News, music, movies & restaurants from the editors of the Silicon Valley's #1 weekly newspaper.
Serving San Jose, Palo Alto, Los Gatos, Campbell, Sunnyvale, Mountain View, Fremont & nearby cities.

The Arts
February 7-13, 2007

home | metro silicon valley index | the arts | stage | review

'A Long Day's Journey Into Night'

Thrills and frills: Patriarch James Tyrone (Paul Vincent O'Connor) indulges the memories of his troubled wife, Mary (Kimberly King), in 'A Long Day's Journey into Night."

Facing The Dead

San Jose Rep stages a brilliant revival of 'Long Day's Journey Into Night'

By Marianne Messina

EUGENE O'NEILL considered that he had "faced his dead" when he grappled "the four haunted Tyrones" into his autobiographical play Long Day's Journey Into Night. Jonathan Moscone's brilliant, brisk production at San Jose Repertory Theatre not only brings out the haunting of these two brothers and their parents but also pans back to fit each intrapersonal battleground into larger patterns of interaction. The vast interior of the Tyrones' summer home (Annie Smart scenic design) is made of fresh, blond wood—I wish my house looked so uncluttered. Wide-board floors and two ornate carved archways stretching deep through an alcove are all dominated by the towering staircase. It's hardly the "cheap" digs everyone refers to when they complain about family patriarch James Tyrone (Paul Vincent O'Connor). And that endless staircase (at least 20 steps) keeps the matriarch Mary (Kimberly King) "remote" rather than looming when she's finally climbed it and disappeared.

Since the home does not confine, the characters must draw their behavior, lashing out like penned animals, from elsewhere. And these five actors (including a sassy, bright Sarah Nealis as Cathleen the maid) have no problem filling the space. The effect is that the audience has a chance both to see the emotion and to see around it.

Jamie argues with his father; his mother Mary flips from cheery chitchat to nervous demands, yet it takes them several strides to get from couch to table and several more from table to piano (teetering at the left edge of the stage). There's energy in these kinesics that pushes you back to take in the larger rhythms of the emotion. For instance, Jamie argues that James is unwilling to spend money on Edmund's health. "If Edmund was an acre of land you wanted, the sky's the limit," Jamie accuses.

The pair's carpings and counterstrikes swell to a crescendo and then recede as the topic shifts to Mary's impending disintegration or what may be Edmund's impending death. On many occasions, these rolling waves of anger/blame folding back into hushed dread suggest that dread, not anger, fuels this family's haunting. The anger is just a diversion. Moscone enhances the effect with rapid pace and precise timing. Characters fire sprays of words back and forth, stepping mercilessly on each other's lines so that each argument feels both natural and brutal. Interactions carried on while going up or down the staircase end exactly when the character reaches top or bottom (did they count steps to rehearse this?).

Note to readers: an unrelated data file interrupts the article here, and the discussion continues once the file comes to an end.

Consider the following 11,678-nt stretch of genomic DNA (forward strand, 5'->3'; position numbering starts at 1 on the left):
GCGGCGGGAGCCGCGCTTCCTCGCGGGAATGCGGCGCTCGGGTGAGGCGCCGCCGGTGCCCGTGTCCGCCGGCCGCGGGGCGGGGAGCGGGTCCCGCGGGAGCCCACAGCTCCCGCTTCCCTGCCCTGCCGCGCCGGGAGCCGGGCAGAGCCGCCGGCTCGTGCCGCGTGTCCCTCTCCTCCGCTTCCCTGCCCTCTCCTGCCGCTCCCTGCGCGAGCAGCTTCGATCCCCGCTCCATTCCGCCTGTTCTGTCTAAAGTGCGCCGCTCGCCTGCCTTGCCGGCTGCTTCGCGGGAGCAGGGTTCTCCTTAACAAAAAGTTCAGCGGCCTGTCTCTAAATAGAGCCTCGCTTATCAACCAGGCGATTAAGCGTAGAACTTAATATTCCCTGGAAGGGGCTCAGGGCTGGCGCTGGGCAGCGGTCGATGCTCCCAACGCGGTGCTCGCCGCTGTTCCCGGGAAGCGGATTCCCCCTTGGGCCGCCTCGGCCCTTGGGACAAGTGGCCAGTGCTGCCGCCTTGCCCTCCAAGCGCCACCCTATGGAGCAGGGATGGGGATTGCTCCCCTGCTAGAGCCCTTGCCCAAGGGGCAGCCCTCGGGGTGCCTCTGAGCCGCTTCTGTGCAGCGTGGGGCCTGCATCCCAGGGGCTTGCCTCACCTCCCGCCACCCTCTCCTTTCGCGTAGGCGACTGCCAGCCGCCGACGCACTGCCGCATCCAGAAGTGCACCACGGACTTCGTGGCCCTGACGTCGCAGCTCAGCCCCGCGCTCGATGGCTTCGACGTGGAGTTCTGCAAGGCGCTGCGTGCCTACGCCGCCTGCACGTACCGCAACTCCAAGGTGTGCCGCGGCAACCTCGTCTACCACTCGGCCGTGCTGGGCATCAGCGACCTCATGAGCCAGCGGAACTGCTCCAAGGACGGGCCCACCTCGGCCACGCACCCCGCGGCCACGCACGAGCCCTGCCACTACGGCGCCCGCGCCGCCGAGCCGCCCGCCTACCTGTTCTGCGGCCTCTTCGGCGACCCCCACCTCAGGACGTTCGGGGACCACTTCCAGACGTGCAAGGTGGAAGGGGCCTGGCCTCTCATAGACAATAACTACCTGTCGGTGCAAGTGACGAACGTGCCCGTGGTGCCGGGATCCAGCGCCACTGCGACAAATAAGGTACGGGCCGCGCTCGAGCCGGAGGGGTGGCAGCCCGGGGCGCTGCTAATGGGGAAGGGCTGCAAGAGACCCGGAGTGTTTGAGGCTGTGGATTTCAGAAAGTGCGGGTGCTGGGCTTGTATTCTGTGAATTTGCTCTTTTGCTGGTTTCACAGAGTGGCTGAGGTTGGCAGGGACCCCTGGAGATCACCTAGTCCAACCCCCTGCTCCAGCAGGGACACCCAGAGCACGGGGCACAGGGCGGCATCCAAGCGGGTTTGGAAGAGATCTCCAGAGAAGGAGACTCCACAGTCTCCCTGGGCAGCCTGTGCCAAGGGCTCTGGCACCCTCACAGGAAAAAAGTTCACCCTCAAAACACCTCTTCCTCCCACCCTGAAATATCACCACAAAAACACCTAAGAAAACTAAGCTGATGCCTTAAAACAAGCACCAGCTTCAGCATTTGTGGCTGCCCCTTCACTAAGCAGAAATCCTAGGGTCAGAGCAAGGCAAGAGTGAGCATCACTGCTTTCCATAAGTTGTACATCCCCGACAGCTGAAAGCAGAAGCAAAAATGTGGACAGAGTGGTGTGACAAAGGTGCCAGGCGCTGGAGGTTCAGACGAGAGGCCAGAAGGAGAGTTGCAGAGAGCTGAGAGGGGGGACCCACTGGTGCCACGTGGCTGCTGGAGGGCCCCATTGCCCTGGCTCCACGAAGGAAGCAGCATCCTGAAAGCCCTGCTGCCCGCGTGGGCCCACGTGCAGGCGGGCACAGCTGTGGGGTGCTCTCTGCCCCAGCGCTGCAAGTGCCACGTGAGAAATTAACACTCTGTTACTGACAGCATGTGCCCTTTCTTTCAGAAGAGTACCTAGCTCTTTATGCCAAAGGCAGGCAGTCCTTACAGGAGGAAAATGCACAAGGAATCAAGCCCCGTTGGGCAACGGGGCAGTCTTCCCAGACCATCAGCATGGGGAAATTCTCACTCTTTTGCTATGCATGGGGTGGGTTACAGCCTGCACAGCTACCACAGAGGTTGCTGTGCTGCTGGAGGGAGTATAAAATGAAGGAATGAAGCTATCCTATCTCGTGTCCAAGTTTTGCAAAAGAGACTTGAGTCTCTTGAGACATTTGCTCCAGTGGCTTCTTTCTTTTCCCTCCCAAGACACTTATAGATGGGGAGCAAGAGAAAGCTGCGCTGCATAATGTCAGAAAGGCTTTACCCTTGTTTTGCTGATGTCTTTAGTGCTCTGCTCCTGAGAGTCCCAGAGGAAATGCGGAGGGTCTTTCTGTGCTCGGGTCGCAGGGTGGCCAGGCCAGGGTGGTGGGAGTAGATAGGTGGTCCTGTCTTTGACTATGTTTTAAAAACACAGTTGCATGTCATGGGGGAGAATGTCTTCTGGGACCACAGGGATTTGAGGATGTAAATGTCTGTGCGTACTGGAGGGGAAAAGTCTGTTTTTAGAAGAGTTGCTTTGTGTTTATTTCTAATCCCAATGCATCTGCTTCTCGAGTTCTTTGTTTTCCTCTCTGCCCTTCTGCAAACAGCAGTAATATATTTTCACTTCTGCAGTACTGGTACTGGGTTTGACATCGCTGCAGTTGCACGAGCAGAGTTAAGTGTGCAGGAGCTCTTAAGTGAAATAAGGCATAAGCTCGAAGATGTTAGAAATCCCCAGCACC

As Mary Tyrone, Kimberly King is riveting, and not just for her hand motions—fingers thrumming the air nervously, fists partially clenching. She uses whole body language, like when she leans into her family as they leave and then, a beat after they're gone, subtly lets her body go, as if releasing the pressure of their presence (however it may fill the loneliness).

Paul Vincent O'Connor is somewhat imperious and very convincing in his judgment of his lazy loafer son Jamie, even if O'Connor, like many before him, doesn't do much to elucidate the painful core of his relationship with Mary. Mark Anderson Phillips' Jamie comes off rather unlikable, like a '40s movie star wannabe, a hopeful Humphrey Bogart or Clark Gable. T. Edward Webster makes the thin, consumptive Edmund Tyrone fiery and appealing. In addition to B. Modern's beautiful, tiered Victorian dresses for Mary, Moscone and lighting designer Lap-Chi Chu did wonderful things with lighting—from placement that reflected different times of day to arrangements that suggested moods or evoked character. No matter how many times you've taken O'Neill's long journey into exhaustion, the San Jose Rep production offers enough surprises to make it worth the ride.

A Long Day's Journey into Night, a San Jose Repertory Theatre production, plays Tuesday at 7:30pm, Wednesday at 8pm (plus 11am Feb. 21), Thursday-Friday at 8pm, Saturday at 3 and 8pm and Sunday at 2 and 7pm through Feb. 25 at the Rep, 101 Paseo de San Antonio. Tickets are $28-$56. (408.367.7236)

Send a letter to the editor about this story.


Museums and gallery notes.

Reviews of new book releases.

Reviews and previews of new plays, operas and symphony performances.

Reviews and previews of new dance performances and events.